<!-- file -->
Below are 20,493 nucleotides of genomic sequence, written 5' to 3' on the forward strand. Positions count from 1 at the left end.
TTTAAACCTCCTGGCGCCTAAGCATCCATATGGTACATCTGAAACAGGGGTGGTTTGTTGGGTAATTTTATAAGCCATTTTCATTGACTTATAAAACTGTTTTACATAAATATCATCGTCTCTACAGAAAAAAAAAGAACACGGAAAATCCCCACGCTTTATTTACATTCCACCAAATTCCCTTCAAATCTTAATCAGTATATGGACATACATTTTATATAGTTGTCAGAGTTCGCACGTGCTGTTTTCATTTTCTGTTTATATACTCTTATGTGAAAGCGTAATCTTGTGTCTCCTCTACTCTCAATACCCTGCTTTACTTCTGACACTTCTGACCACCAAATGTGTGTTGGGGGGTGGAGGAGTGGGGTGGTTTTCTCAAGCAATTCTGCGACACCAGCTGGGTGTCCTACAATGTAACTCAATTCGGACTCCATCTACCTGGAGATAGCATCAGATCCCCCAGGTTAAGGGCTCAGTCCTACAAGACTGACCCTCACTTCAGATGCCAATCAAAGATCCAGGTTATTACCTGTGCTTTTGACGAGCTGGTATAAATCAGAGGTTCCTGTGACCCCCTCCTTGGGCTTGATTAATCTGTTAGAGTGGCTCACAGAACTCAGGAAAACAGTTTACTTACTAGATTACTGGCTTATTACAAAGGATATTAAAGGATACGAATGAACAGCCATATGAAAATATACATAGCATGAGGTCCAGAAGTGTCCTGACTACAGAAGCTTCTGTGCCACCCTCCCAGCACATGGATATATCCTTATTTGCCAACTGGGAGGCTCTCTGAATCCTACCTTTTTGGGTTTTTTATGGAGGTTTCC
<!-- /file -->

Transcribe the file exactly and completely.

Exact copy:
Below are 20,493 nucleotides of genomic sequence, written 5' to 3' on the forward strand. Positions count from 1 at the left end.
TTTAAACCTCCTGGCGCCTAAGCATCCATATGGTACATCTGAAACAGGGGTGGTTTGTTGGGTAATTTTATAAGCCATTTTCATTGACTTATAAAACTGTTTTACATAAATATCATCGTCTCTACAGAAAAAAAAAGAACACGGAAAATCCCCACGCTTTATTTACATTCCACCAAATTCCCTTCAAATCTTAATCAGTATATGGACATACATTTTATATAGTTGTCAGAGTTCGCACGTGCTGTTTTCATTTTCTGTTTATATACTCTTATGTGAAAGCGTAATCTTGTGTCTCCTCTACTCTCAATACCCTGCTTTACTTCTGACACTTCTGACCACCAAATGTGTGTTGGGGGGTGGAGGAGTGGGGTGGTTTTCTCAAGCAATTCTGCGACACCAGCTGGGTGTCCTACAATGTAACTCAATTCGGACTCCATCTACCTGGAGATAGCATCAGATCCCCCAGGTTAAGGGCTCAGTCCTACAAGACTGACCCTCACTTCAGATGCCAATCAAAGATCCAGGTTATTACCTGTGCTTTTGACGAGCTGGTATAAATCAGAGGTTCCTGTGACCCCCTCCTTGGGCTTGATTAATCTGTTAGAGTGGCTCACAGAACTCAGGAAAACAGTTTACTTACTAGATTACTGGCTTATTACAAAGGATATTAAAGGATACGAATGAACAGCCATATGAAAATATACATAGCATGAGGTCCAGAAGTGTCCTGACTACAGAAGCTTCTGTGCCACCCTCCCAGCACATGGATATATCCTTATTTGCCAACTGGGAGGCTCTCTGAATCCTACCTTTTTGGGTTTTTTATGGAGGTTTCC